House Passes Fiscal Year 2014 Budget Including Painful Cuts to Federal Pay, Benefits, and Jobs
Less than 24 hours after Congress cleared a continuing resolution to fund the government through the remainder of 2013, the House of Representatives succeeded in passing a budget resolution for fiscal year 2014.
The budget resolution, introduced by Budget Committee Chairman Paul Ryan (R-WI) last week, made an uncharacteristically short trip through the House despite its inclusion of several extreme measures. The resolution calls for $132 billion in savings from increasing the amount federal workers pay toward their pensions and “aligning federal pay with the private sector” which, by Ryan’s understanding, means big cuts. It would also reduce the current workforce by ten percent through attrition, costing 200,000 jobs by 2015.
This measure comes on the heels of both the House and Senate’s passage of a continuing resolution which includes a pay freeze extension through 2013. Though the Ryan budget is not likely to survive in its current form, the continuing resolution is now on the President’s desk awaiting his signature. Since the bill is widely considered to be must-pass legislation, there is little hope the President veto the measure. In brief, federal employees are almost guaranteed a pay freeze for the remainder of the year.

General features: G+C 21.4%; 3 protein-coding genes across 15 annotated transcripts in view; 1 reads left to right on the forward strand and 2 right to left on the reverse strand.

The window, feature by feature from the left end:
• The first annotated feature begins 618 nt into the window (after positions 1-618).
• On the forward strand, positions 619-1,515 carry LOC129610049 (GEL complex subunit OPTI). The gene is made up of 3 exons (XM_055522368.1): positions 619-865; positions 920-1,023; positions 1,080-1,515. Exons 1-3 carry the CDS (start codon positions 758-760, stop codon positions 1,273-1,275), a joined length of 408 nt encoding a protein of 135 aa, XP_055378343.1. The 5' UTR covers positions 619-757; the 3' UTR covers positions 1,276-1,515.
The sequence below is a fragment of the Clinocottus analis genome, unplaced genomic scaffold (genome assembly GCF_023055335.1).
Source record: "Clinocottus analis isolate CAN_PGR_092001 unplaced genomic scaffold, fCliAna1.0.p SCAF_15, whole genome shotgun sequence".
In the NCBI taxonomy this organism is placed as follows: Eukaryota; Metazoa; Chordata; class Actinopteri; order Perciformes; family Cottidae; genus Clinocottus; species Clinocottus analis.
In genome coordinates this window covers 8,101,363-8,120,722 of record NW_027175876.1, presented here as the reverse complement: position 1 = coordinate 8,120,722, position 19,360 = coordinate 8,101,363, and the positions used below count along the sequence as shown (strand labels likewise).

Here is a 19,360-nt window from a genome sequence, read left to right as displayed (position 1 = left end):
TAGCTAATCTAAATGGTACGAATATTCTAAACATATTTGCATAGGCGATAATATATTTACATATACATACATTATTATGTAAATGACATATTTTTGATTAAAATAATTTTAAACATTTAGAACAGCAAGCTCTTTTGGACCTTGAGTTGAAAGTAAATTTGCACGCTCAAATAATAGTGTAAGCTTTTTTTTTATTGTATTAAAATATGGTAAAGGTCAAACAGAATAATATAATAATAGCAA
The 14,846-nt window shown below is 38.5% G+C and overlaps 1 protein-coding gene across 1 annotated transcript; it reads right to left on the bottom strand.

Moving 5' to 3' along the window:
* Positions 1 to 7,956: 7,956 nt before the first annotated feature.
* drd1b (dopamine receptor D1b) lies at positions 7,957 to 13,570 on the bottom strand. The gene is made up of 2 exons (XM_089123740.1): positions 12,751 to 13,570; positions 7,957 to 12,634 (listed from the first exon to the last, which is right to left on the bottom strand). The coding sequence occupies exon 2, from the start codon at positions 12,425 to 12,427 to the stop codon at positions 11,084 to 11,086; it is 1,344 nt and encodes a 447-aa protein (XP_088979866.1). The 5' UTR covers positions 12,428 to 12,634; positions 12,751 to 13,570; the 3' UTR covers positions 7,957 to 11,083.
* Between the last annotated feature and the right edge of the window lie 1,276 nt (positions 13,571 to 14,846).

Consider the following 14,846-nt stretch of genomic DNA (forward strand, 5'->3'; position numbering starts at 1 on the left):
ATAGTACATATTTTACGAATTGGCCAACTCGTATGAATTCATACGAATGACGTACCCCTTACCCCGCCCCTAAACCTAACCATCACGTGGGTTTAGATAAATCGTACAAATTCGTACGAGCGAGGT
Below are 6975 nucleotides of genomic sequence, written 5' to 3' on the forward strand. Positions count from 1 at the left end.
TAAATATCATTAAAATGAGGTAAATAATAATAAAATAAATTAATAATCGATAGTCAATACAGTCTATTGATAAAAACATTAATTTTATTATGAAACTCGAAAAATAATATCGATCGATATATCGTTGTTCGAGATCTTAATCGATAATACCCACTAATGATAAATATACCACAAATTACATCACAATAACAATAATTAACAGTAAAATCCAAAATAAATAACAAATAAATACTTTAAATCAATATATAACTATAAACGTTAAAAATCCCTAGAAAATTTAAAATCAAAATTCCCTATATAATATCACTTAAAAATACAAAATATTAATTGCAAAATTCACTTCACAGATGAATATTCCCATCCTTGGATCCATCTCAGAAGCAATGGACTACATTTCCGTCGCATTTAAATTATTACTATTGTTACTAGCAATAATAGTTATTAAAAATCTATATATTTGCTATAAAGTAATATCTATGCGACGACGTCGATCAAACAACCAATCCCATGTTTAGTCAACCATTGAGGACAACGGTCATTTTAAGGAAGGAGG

“Elected leaders have simply lost touch with the realities of the federal workforce today,” said NFFE National President William R. Dougan. “They do not see the anguish families are being put through due to pay freezes, retirement cuts, and furloughs. All they see are line items on a budget that can be slashed at the stroke of a pen. Every one of us needs to speak up on this. The madness must stop somewhere.”
Notably, President Obama has been late to deliver his budget request which is traditionally released in February. The Administration has announced its intentions to increase federal pay by one percent in fiscal year 2014 – a paltry sum after three years of cuts. Nonetheless, even this is considered lavish in comparison to Ryan’s House budget.
The politics are undoubtedly tough on these spending measures, but they are not hopeless. Federal employees have reached a breaking point. Many are looking for ways to get involved in putting a stop to the madness. If you are ready to act, we are ready to help you make your voice heard. If you want to become a part of the solution, contact NFFE Legislative Director Randy Erwin at firstname.lastname@example.org for more information.